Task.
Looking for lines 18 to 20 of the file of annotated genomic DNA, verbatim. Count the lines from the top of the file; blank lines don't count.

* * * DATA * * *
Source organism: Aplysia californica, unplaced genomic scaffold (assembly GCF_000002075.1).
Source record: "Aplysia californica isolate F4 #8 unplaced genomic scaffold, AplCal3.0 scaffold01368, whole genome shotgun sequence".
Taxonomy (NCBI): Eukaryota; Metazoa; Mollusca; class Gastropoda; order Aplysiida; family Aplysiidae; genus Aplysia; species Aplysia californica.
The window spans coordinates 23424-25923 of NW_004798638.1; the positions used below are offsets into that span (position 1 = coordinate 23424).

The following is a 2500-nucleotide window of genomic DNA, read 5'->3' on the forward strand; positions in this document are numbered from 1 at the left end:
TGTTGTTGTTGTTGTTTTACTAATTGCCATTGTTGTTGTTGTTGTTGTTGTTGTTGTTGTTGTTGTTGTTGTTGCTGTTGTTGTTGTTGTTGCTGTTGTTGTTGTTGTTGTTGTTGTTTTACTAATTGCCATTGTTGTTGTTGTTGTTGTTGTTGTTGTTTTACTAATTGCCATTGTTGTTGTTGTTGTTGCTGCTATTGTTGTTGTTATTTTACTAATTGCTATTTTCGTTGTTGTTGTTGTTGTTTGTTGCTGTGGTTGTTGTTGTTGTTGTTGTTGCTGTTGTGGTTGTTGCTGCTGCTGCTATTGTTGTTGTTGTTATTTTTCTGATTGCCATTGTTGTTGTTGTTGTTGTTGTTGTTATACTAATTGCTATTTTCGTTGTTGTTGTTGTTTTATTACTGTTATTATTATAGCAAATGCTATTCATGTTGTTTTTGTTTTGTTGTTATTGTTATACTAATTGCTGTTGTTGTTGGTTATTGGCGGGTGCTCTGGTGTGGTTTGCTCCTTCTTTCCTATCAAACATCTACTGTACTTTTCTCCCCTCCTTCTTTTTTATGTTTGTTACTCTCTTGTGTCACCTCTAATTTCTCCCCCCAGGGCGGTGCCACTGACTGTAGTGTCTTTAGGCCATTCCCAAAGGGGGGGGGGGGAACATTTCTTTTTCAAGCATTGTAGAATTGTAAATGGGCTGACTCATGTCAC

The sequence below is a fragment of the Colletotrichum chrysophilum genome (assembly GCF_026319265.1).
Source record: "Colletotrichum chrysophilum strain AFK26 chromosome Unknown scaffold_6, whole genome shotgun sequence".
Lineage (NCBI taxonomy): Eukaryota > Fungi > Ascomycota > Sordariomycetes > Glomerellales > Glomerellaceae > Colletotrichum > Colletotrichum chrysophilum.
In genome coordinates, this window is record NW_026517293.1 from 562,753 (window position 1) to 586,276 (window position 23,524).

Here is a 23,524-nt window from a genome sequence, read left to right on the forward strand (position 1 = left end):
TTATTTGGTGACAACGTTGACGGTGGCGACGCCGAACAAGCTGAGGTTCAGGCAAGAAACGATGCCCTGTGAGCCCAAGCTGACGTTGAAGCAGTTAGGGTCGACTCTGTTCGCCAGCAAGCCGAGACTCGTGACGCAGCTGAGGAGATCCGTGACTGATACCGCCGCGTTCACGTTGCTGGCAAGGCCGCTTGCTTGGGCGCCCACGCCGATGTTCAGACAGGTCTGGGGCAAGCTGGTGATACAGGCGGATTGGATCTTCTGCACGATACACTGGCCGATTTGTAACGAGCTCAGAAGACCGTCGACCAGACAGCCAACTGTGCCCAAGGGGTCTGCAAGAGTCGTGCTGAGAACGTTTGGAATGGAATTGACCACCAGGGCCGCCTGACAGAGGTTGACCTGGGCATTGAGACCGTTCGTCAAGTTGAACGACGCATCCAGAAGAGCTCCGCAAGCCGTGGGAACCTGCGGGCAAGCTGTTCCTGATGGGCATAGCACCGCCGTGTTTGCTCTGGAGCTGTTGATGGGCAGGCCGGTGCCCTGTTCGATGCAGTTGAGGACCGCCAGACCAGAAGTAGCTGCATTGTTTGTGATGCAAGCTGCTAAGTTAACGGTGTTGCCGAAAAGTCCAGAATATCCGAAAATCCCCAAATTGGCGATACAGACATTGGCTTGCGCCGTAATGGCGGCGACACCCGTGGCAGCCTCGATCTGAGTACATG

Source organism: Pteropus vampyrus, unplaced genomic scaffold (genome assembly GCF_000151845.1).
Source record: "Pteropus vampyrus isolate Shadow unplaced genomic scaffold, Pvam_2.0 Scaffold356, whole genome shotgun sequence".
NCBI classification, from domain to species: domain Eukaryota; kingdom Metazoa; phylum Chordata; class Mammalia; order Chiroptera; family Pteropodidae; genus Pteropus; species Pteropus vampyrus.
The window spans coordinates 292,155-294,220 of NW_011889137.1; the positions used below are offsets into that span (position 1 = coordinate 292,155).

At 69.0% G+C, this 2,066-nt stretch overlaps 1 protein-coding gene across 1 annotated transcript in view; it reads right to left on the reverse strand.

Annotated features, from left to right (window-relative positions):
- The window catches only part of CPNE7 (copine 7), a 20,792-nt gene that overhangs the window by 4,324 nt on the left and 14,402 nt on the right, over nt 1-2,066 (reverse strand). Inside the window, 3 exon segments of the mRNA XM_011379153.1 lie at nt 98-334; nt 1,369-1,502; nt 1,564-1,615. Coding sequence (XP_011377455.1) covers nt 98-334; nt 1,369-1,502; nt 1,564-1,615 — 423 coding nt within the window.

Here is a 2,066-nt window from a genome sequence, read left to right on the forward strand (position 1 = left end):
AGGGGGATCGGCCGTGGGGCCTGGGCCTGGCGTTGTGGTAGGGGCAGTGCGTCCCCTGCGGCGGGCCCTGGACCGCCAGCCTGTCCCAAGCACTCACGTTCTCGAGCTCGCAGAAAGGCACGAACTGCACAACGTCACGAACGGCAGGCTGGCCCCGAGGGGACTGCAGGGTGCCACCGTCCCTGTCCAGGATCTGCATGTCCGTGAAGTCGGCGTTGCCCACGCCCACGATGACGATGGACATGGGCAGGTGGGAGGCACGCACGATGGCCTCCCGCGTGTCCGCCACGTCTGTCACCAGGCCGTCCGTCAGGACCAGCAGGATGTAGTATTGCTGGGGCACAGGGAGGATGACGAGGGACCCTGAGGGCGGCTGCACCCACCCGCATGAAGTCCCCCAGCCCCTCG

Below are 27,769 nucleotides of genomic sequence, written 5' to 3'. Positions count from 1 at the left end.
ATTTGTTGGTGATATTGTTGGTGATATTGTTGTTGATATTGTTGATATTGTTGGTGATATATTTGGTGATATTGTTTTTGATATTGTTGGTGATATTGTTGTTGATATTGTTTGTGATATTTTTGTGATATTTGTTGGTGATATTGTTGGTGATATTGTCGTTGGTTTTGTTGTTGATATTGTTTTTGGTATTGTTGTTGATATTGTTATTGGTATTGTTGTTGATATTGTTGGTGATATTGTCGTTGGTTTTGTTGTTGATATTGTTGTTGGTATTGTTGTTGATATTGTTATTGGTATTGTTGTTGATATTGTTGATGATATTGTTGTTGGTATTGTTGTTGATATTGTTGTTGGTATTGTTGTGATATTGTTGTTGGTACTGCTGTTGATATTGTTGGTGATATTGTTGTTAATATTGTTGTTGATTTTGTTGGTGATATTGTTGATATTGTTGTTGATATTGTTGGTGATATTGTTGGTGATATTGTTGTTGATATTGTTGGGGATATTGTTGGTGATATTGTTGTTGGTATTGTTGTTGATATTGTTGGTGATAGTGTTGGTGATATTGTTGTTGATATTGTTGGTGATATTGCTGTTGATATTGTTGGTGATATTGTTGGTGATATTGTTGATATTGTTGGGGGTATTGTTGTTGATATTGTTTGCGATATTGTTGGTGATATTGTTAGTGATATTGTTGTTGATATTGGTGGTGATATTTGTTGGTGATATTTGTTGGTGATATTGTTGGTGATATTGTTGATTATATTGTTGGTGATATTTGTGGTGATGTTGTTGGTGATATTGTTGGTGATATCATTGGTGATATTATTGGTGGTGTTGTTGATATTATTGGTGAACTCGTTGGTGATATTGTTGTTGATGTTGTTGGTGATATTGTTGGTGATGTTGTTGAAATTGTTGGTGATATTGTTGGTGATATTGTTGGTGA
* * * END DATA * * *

Annotated features, from left to right (window-relative positions):
- The window catches only part of CPNE7 (copine 7), a 20,792-nt gene that overhangs the window by 4,324 nt on the left and 14,402 nt on the right, over nt 1-2,066 (reverse strand). Inside the window, 3 exon segments of the mRNA XM_011379153.1 lie at nt 98-334; nt 1,369-1,502; nt 1,564-1,615. Coding sequence (XP_011377455.1) covers nt 98-334; nt 1,369-1,502; nt 1,564-1,615 — 423 coding nt within the window.

Here is a 2,066-nt window from a genome sequence, read left to right on the forward strand (position 1 = left end):